Producers can order the optional New Leader NL4500T G4 Edge variable rate dry nutrient applicator, which provides a high level of precision dry-product application with precision spinner technology. New Leader spreads dry product faster, wider and more consistently. The Case release says its MultiApplier option allows application of two dry products simultaneously or independently at straight or variable rates in one pass. The MultiBin option gives the farmer four products in a single pass.

To accomplish the big switch, engineers developed an aerial frame with lifting points to help lift each applicator evenly, whether it’s the Liquid System with a 90 or 120 foot boom or the variable rate dry nutrient applicator. Each applicator has a different weight balance, requiring some adjustment to the aerial lift device to ensure it can squarely lift either applicator.

When removing the dry applicator, the first step is to remove all mechanical fasteners. You must remove the four spring-loaded eye bolts plus four stretch bolts on each side at the rear of the chassis. Keep the eye bolts, but discard the stretch bolts. Case supplies a special slide hammer to remove the pucks between the metal plates at the rear of the chassis. The dry applicator is now mechanically unhooked from the chassis.

For both applicators, there’s a common centralized location for all hydraulic lines and electrical fittings beneath the bed at the midway point of the chassis. These are all quick-couplers, so no tools are necessary to disconnect them. The applicator is now ready to come off the chassis. The dry applicator has eyelet connections to connect to aerial lift chains. An overhead hoist, telehandler, shop crane or anything capable of lifting up to 12,000 pounds can be used for the lift.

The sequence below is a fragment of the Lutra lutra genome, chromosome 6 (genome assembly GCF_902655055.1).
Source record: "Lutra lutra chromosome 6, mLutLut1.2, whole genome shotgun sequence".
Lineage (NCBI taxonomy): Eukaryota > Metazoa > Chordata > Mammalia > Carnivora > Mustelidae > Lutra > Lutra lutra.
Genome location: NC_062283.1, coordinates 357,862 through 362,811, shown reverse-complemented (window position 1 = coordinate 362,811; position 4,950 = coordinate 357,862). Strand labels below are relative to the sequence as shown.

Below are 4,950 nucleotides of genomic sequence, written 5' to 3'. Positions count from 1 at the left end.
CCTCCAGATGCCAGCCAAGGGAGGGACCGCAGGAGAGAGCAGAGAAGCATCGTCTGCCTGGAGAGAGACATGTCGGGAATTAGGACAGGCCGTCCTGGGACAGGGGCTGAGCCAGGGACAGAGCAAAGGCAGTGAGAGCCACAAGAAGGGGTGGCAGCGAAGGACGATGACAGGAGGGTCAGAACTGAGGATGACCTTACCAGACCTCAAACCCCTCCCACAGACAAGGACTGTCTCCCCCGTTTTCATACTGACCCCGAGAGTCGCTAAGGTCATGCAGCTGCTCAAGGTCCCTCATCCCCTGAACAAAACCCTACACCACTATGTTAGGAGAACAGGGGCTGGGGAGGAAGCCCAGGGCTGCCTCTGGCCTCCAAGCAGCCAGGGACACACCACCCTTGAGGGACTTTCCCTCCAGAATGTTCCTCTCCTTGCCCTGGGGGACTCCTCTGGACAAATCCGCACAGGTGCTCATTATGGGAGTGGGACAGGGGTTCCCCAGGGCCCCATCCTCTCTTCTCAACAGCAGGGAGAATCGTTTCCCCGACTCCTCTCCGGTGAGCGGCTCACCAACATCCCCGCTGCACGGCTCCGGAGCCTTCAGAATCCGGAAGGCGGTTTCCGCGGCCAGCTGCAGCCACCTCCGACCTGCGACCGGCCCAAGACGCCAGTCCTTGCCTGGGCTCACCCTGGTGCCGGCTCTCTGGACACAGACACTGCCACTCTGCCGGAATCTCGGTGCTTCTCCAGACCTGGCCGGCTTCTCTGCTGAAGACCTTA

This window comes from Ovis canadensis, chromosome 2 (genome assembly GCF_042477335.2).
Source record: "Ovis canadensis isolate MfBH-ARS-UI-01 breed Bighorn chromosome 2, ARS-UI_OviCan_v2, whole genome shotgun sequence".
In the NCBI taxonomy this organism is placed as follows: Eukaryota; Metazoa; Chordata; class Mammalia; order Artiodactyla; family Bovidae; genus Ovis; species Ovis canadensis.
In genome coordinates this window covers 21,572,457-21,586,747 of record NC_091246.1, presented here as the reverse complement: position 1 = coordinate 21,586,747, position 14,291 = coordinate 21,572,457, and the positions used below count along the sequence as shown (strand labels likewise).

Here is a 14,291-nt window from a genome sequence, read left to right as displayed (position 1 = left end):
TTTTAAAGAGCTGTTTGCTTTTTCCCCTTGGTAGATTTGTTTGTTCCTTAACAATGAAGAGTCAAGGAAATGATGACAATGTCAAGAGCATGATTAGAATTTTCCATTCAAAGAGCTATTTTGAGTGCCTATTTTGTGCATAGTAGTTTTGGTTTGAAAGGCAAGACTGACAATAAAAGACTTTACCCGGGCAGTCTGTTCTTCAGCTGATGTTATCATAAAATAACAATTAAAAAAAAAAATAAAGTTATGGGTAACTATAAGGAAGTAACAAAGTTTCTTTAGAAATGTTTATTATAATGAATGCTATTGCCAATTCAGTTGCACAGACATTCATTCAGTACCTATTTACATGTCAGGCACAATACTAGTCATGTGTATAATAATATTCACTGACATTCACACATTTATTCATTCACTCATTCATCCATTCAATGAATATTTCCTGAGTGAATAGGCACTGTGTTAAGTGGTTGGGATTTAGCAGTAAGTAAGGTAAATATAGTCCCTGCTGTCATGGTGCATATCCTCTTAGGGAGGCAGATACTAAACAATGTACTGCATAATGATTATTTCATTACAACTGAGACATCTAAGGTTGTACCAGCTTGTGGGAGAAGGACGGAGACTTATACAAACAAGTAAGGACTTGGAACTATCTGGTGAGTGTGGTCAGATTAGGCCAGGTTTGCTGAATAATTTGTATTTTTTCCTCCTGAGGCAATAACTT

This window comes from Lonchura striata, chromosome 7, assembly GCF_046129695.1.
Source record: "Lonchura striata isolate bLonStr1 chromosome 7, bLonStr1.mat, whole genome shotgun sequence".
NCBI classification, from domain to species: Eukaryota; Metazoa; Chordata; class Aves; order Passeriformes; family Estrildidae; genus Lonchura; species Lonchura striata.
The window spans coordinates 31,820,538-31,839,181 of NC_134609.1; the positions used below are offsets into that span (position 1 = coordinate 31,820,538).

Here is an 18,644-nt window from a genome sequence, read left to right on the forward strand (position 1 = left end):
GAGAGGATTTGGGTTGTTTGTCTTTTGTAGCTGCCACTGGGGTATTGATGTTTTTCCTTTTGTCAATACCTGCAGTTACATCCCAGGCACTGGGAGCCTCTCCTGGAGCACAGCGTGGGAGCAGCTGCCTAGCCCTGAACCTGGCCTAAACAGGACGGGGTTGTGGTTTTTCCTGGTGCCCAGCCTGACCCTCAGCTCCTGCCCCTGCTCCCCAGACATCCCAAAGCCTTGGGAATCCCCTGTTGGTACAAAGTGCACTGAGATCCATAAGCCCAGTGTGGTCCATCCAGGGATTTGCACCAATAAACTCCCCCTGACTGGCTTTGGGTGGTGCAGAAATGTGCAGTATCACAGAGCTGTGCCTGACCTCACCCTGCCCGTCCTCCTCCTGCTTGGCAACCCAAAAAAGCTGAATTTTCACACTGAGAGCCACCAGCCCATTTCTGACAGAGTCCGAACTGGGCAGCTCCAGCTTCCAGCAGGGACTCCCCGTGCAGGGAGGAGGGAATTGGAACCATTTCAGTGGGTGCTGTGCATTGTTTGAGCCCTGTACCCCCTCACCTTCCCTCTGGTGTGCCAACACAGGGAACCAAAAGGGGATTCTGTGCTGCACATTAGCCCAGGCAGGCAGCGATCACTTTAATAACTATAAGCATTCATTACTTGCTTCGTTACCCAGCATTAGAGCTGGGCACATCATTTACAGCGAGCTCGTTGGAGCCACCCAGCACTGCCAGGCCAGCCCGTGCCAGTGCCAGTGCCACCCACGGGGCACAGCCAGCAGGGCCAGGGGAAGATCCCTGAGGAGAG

When the dry applicator has been safely set on the ground, the lifting point of the aerial device must be readjusted to accommodate the liquid system. This involves sliding the metal collar with a turnbuckle either fore or aft, depending on which applicator needs to be lifted.

At this point in the process, the liquid applicator can be chained to the aerial lift device and placed onto the Trident chassis. The same pucks removed from the dry system are installed, along with new stretch bolts, which are available in a changeover kit from a local Case IH dealer. The kit contains all hardware needed for the next step. Attach the four spring-loaded eye bolts to the liquid system, check and torque the new stretch bolts. The liquid system is now mechanically fastened.

Connecting hydraulic lines is the next step. Identical sized hoses are used, but couplers for liquid and dry attachments have female and male electrical connections so they cannot be hooked up incorrectly. Finally, if the liquid unit has a front-fill option, the hose will need to be connected with the plumbing underneath the tank.

About the author

Comments

explore

Stories from our other publications